XXY in Conversation: The Tall Society
XXY in Conversation: The Tall Society
“I proudly take up my space in this universe with my head held high”
As the Space Issue and fashion month overlapped, our New York-based junior editor, Michelle Houlston, caught up with Bree Wijnaar, Editor-in-Chief and founder of The Tall Society, to talk height and identity, the breakdown of ‘one-size-fits-all’ and the importance of fashion networks for women of above average height.
Michelle Houlston: Firstly, could you explain what The Tall Society is? What is the innovation behind it, and how did you come to found it?
Bree Wijnaar: The Tall Society is an empowering and inspiring community created to unite tall girls and women worldwide. As a tall and curvy woman myself, I was longing for a sisterhood of women that I could relate to, so I set out to create the community that I felt was missing. On our platform, you will find meaningful discussions and access to positivity and encouragement. The diverse content is created by a wonderful group of contributors, all 6ft or taller, with different shapes, sizes and areas of expertise. In January of 2016, we took our reader engagement to the next level by planning a series of events with the purpose of facilitating true in-person connections. The Tall Society is revolutionary in advocating for and uniting women of height. We want to see ourselves represented and catered to, in both fashion and media.
MH: There is a fashion, beauty and wellbeing aspect to your network. Some may say that being tall benefits you in fashion. But it is a very particular sort of tall; a one size fits all, so to speak. How has the fashion industry helped tall women? And how could it do better?
BW: Ironically, tall women are still very much underserved in the fashion world. I say ironically because, during every fashion week, we watch our tall sisters – the stunning six-footers – showcasing the latest collections. Yet women from our tall tribe are struggling to find great clothing options every day. Luckily, TheTallSociety.com is a great go-to resource for them.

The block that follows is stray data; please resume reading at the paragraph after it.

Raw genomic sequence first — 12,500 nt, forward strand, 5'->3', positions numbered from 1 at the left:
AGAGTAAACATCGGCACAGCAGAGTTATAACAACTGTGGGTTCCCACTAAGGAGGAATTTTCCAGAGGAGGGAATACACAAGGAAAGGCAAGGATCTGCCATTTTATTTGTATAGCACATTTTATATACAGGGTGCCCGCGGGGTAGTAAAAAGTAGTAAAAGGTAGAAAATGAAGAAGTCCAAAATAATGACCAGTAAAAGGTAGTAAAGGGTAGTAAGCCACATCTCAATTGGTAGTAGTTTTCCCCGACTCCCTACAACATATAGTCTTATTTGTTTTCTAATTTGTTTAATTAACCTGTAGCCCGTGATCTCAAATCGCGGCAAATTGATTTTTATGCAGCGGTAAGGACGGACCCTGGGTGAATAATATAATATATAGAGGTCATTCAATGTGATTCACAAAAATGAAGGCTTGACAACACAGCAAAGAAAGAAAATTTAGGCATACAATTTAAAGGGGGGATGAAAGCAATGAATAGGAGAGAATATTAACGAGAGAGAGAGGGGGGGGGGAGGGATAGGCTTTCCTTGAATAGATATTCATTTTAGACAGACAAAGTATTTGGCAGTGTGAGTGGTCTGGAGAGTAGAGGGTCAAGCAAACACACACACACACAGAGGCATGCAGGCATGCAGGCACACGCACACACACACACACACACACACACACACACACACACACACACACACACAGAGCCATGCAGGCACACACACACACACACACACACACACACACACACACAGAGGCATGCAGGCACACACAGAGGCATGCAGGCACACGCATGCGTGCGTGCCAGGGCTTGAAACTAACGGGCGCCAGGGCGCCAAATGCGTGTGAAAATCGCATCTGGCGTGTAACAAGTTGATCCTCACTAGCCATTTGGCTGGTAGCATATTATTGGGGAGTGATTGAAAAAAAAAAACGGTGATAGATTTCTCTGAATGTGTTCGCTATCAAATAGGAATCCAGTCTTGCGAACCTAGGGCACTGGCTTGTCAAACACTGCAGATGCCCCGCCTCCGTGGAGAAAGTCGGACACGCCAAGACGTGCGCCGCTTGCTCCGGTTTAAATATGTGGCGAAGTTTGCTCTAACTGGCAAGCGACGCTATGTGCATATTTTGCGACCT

There certainly are tall specialty retailers out there as well as stores with select pieces that come in tall sizes. I do see an increasing amount of offerings from them, which is great progress. These stores are often launched and driven by tall women themselves who are tired of waiting around for something, so they take action and create. Just as fashion has shifted to become more inclusive for our plus-sized and curvy sisters, we want to see the same happen for women of height. We no longer want to be ignored.
MH: Your height is predetermined by genetics and is unalterable; it is space you cannot help but take up. Would you agree that height is linked with identity? How has that affected you?
BW: Absolutely! Height is linked with identity. My height and the challenges and opportunities that come with it have formed who I am today. I look in the mirror and I like what I see: I am 6’4”, I wear a size 14 shoe and I am a dress size 16/18. You really can’t get around me. I strive to be a positive example for tall girls and women everywhere, as confidence and self-acceptance are often things we have to grow into. It is not a given, and it is not always easy.